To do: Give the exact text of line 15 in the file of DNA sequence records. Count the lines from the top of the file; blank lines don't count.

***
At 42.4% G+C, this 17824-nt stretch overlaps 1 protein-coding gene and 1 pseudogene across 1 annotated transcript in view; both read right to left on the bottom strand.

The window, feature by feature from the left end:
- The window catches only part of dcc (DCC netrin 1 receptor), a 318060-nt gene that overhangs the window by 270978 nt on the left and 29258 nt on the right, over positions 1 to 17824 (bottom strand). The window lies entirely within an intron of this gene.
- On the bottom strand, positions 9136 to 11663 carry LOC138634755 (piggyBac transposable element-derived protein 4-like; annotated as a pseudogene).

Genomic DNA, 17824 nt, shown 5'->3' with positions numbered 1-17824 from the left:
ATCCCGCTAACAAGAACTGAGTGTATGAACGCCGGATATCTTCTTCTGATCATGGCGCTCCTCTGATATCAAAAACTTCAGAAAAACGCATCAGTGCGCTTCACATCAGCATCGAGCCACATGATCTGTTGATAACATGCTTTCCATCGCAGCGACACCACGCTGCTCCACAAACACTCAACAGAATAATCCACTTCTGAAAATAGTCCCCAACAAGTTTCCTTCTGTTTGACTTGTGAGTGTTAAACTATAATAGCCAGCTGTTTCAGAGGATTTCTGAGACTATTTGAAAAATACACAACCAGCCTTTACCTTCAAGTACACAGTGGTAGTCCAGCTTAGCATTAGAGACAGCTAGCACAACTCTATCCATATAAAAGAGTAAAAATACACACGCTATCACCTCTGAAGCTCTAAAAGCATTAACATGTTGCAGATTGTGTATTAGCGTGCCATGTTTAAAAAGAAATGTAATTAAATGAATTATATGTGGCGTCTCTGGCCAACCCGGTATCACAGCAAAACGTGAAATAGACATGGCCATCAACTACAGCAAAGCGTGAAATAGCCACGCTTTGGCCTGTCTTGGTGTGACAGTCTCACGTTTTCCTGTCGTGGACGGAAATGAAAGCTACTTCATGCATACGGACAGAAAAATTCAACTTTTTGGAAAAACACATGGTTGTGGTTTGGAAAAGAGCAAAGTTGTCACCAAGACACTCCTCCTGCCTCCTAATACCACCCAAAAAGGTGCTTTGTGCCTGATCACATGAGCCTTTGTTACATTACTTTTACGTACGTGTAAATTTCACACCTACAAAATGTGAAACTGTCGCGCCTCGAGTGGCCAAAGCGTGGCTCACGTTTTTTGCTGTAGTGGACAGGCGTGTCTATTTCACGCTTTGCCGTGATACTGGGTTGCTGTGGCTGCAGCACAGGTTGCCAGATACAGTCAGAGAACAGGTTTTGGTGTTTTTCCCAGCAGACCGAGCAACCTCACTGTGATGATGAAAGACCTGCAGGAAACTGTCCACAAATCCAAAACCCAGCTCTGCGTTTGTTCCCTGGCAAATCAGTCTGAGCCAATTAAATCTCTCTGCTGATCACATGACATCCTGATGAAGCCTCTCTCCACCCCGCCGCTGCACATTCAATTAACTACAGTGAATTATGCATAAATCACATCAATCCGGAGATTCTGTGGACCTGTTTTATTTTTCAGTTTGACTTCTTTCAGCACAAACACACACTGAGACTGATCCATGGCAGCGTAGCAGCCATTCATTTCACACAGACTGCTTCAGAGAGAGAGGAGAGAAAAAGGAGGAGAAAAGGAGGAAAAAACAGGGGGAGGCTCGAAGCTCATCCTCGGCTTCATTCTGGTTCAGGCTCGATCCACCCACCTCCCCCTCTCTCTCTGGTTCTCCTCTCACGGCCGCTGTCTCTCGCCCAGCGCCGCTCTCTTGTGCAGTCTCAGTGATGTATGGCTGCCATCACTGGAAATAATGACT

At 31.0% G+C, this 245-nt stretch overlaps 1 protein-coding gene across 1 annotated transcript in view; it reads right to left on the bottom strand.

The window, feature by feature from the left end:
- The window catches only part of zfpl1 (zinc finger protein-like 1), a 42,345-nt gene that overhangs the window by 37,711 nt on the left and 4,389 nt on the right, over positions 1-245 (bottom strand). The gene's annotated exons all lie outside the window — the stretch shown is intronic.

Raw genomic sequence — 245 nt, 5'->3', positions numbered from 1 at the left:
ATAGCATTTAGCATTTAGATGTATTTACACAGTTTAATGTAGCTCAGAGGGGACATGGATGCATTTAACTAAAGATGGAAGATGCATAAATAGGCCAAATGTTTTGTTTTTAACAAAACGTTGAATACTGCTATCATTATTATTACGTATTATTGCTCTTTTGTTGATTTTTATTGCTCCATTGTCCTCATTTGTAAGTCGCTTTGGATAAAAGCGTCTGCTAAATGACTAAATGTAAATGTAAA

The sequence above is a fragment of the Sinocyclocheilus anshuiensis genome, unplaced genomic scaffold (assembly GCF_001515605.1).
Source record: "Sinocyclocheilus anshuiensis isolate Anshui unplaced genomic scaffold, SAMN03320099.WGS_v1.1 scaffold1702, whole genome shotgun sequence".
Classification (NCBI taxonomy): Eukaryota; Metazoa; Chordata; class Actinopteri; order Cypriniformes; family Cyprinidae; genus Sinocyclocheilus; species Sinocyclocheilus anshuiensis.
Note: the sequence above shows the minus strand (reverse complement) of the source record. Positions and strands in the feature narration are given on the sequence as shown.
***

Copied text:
Note: the sequence above shows the minus strand (reverse complement) of the source record. Positions and strands in the feature narration are given on the sequence as shown.